Back in the early 90's, the Big Ten made an announcement that shocked the college football world: they were going to add an 11th team and that team would be the Penn State Nittany Lions. There had been speculation for years about adding someone like Notre Dame to the league, but the assumption had always been that if there was an addition there would also be a subtraction. In other words, one of the weaker teams (speculation usually centered around Northwestern) would have to go if the Golden Domers were coming in. But no one ever expected the Big Ten to become the Big Eleven (minus the name). And it was surprising (and exciting) that the team joining the league was the perennial powerhouse from State College, PA.
Ohio State and Penn State had played a few times before the new league arrangement, and the results were mixed. But the most recent meetings had not gone well for Ohio State. PSU came to Columbus in OSU's opener back in 1978, and left with a 19-0 victory after forcing freshman QB Art Schlichter into 5 interceptions. Schlichter got a chance for revenge in the 1980 Fiesta Bowl, and OSU led 19-10 at halftime. But coach Earle Bruce buttoned it up in the 2nd half and RB Curt Warner led PSU to a 31-19 comeback win.
In 1993, OSU welcomed Penn State to their new league with a 24-6 thumping at Ohio Stadium. The game was played in cold, snowy weather, but Ohio State seemed to thrive in the difficult conditions. Unfortunately, the weather, and especially the opponent, was much better the next year in Happy Valley as PSU demolished the Buckeyes 63-14 on their way to a (disputed) National Championship. In that game, the Lions roared to the tune of over 580 yards of total offense and held OSU to under 250. To add insult to injury, Columbus native Ki-Jana Carter scored 4 of Penn State's 9 touchdowns. In 1995, Ohio State was determined to make amends for that humiliation.
There were plenty of reasons for OSU to be optimistic going into the game. Most of the principal players from that great PSU team had departed (Carter, QB Kerry Collins, TE Kyle Brady, etc.) and as a result they were breaking in new starters at key positions. On the other hand, Ohio State's star players were just coming into their own. After an inconsistent two-and-a-half seasons, Eddie George had blossomed into a true force at running back. George had added receiving to his repertoire and had eliminated the fumbles that plagued him as a freshman and sophomore. Bobby Hoying had taken firm command of the quarterback position and was starting 1995 in a big way, buoyed by the new offensive wrinkles added by new QB coach Walt Harris. OSU had lost star WR Joey Galloway to the NFL, but journeyman Terry Glenn had risen like a rocket to take his place and was already causing NFL scouts to drool.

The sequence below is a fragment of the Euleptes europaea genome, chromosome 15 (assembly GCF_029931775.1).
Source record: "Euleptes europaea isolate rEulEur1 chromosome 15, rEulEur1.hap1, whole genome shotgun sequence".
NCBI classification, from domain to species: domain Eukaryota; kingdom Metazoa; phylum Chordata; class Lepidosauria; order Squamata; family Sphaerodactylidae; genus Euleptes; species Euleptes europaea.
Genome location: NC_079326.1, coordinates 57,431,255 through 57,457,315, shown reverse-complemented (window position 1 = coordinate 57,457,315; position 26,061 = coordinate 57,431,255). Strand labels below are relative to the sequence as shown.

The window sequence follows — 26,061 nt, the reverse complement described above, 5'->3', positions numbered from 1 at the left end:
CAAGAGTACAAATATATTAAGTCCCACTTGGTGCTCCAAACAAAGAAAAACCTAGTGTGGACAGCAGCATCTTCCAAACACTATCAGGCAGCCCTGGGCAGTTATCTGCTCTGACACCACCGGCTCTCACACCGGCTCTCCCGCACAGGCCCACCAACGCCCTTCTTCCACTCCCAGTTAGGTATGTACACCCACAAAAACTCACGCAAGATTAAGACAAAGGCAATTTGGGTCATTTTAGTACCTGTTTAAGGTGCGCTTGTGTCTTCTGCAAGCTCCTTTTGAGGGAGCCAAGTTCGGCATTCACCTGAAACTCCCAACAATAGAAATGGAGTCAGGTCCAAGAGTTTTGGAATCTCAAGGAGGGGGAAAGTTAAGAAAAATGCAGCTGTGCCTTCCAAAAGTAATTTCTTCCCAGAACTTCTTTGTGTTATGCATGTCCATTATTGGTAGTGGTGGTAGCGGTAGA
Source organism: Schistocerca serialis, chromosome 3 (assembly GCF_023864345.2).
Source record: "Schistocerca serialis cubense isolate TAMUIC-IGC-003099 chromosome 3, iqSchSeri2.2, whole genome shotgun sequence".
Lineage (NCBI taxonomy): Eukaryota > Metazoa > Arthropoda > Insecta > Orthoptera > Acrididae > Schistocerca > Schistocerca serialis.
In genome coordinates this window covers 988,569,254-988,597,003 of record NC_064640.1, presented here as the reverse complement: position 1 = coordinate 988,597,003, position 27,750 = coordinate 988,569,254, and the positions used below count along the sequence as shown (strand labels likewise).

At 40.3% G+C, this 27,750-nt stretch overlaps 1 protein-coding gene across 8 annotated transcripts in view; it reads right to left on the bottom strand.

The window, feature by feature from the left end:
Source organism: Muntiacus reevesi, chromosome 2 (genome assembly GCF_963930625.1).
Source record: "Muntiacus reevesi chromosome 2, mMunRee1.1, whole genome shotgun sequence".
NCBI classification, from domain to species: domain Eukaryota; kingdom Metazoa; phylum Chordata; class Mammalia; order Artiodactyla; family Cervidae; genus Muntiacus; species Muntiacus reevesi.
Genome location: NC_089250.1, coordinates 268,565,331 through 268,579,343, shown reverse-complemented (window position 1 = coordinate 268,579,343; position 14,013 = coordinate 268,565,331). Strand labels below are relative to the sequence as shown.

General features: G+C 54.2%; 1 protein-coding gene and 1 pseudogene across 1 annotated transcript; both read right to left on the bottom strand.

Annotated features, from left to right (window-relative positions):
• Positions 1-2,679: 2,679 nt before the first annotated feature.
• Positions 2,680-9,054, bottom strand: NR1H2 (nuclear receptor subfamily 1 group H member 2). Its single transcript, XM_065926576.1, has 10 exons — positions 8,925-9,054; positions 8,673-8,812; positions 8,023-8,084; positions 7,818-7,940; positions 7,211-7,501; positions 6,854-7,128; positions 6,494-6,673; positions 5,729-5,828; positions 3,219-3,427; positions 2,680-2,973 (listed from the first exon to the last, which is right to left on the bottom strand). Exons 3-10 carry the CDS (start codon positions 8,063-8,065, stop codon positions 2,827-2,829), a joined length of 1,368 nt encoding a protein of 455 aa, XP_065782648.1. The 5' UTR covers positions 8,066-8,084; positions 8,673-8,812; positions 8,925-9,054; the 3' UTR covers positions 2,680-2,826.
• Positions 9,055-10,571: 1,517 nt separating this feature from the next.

OSU had gotten off to a great start in 1995, and were a very solid 4-0 entering the contest against Penn State. Although a scheduling quirk meant they had to go to Happy Valley for a second consecutive year, the team was undaunted based on what they had already done. In the annual Kickoff Classic at Giants Stadium in East Rutherford, NJ, the Buckeyes had dismantled Boston College 38-6. They then gained revenge for a 1994 loss by smacking down the Washington Huskies 30-20 in a nationally televised home opener. The next week they went on the road and, in a repeat of 1993, mauled the Pitt Panthers 54-14. The nation was watching again the next week as Ohio State faced Notre Dame for the first time in 60 years. OSU started slowly, but roared to life in the 2nd half to thrash the Irish 45-26. At every opportunity to make a statement, this Ohio State team had responded with exclamation points.